Masangano v FARGO (IRC 162 of 2002 ) (162 of 2002) [2005] MWIRC 43 (31 May 2005);




MATTER NO. IRC 162 OF 2002


MASANGANO……………………………………………………………. APPLICANT


FARGO LIMITED…………….………………………………………..RESPONDENT

CORAM: R. Zibelu Banda (Ms), Chairperson

Applicant- present

Respondent- Absent

Mpakani, Court clerk


Dismissal- Justification for dismissal- Reason- Incapacity-Absenteeism-Procedure-Right to be heard and defend oneself-Burden of proof-Employer to show reason for dismissal-Employer to show that procedure was followed-Proof on a balance of probabilities.


The respondent employed the applicant in July 1996. He was dismissed in October 2001 for reasons relating to his capacity due to illhealth and generally failure to meet targets and conduct; namely absenteeism. The applicant challenged the dismissal on ground that the reasons were not valid and that he was not given an opportunity to be heard and to confront his accusers.

The respondent did not attend court despite indications that the notice of hearing was sent to their office through the post office attentioned to the Personnel Manager. There was no excuse for failure to attend court. It was therefore not in the interests of justice to postpone the case as adjourning the matter would be prejudicial and unfair to the party that attended. In such situations the matter must proceed in the absence of the other party, see section 74 of the Labour Relations Act.


The applicable law in this matter is the Employment Act and the Constitution, which in section 31 provides that every person has the right to fair labour practices. Fair labour practices entail the right to know the reason for dismissal and the right to have an opportunity to explain ones side and defend oneself. See, section 57 (1) and (2) of the Employment Act.

The burden of showing the reason for dismissal and that it was a valid reason is on the respondent, see section 61 of the Employment Act, also see Earl V Slater and Wheeler In this case the respondent did not attend court to show on a balance of probabilities that the allegations leveled against the applicant were indeed founded and that the applicant was treated fairly.


The applicant stated that he was never absent from work as alleged in the statement of response. He also averred that it was not true that he had misconducted himself at any time or indeed that he was incapable of performing his duties due to illness or otherwise. The court takes the applicant’s assertions and finds that there was no valid reason for dismissal.


There is no indication from the respondent that they gave the applicant an opportunity to be heard or to defend himself against whatever allegations that led to his dismissal. In Polkey V A E Dayton Services Ltd [1987]3 All ER 974 at 983-984, it was held; per Lord Bridge of Harwich that:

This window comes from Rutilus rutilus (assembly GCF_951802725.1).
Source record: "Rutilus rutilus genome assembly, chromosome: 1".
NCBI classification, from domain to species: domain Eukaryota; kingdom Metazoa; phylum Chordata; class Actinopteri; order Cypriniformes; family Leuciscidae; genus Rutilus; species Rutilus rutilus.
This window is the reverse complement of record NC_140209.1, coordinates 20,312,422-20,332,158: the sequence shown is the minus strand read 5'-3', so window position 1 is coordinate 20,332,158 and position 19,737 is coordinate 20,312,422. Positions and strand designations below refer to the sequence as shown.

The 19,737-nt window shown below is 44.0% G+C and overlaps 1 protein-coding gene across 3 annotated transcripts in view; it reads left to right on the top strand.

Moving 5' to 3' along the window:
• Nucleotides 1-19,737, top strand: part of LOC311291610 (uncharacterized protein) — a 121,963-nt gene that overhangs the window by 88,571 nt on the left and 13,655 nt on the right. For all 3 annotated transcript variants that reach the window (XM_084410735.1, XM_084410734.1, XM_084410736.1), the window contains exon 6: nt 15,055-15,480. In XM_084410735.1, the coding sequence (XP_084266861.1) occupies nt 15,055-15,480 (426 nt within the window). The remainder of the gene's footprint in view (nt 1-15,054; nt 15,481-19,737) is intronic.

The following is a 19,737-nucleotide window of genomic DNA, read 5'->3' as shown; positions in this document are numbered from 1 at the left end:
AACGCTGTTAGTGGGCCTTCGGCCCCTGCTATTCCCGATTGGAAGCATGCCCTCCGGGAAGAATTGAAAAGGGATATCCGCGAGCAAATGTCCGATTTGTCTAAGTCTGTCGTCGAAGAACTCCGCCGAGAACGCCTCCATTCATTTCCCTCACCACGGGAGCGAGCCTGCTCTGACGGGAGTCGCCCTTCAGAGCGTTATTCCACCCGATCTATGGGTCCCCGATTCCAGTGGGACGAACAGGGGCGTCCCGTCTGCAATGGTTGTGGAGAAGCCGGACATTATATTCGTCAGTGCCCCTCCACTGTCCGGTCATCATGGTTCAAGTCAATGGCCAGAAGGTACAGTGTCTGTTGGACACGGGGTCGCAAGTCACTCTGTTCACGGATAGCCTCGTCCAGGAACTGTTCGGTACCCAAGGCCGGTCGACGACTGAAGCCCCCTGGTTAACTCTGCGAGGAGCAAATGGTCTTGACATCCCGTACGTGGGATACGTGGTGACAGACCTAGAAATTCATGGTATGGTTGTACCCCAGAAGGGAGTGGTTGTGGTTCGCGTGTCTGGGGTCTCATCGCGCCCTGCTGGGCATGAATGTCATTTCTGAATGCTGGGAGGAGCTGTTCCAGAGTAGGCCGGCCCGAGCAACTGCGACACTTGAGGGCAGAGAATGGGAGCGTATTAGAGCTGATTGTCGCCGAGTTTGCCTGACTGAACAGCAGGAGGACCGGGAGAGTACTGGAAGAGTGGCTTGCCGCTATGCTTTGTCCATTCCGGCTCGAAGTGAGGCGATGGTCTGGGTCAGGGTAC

“An employer having prima facie grounds to dismiss ……will in the great majority of cases not act reasonably in treating the reason as sufficient reason for dismissal unless and until he has taken the steps, conveniently classified in most of the authorities as ‘procedural’, which are necessary in the circumstances of the case to justify that course of action. Thus, in the case of incapacity, an employer will normally not act reasonably unless he gives the employee fair warning to mend his ways and show that he can do the job and in the case of misconduct, the employer will normally not act reasonably unless he investigates the complaint of misconduct fully and fairly and hears whatever the employee wishes to say in his defence or in explanation or mitigation”


The evidence shows that the respondent did not comply with fair labour practices under the Constitution and they failed to adhere to provisions of section 57 of the Employment Act. Therefore the court finds that the dismissal was unfair.

Assessment of Remedy

Where there is a finding that dismissal was unfair, the court is mandated to make any orders that are necessary and appropriate to secure the enjoyment of the right to fair labour practices. A remedy shall be assessed on a date to be fixed.


The applicant must specifically prove the claim for overtime dues. Overtime is earned and the onus is on the applicant to show when and how he accrued the overtime and how much he is claiming.

Any party not satisfied with this decision has the right of appeal to the High Court in accordance with section 65 (2) of the Labour Relations Act within 30 days of this order.

Pronounced in open court this 31st day of May 2005 at Lilongwe.

R. Zibelu Banda (Ms.)